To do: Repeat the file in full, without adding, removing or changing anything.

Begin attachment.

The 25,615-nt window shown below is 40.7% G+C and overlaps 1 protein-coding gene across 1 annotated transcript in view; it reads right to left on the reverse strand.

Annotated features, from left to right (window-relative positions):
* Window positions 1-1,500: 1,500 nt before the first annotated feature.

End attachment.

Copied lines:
The 25,615-nt window shown below is 40.7% G+C and overlaps 1 protein-coding gene across 1 annotated transcript in view; it reads right to left on the reverse strand.

Annotated features, from left to right (window-relative positions):
* Window positions 1-1,500: 1,500 nt before the first annotated feature.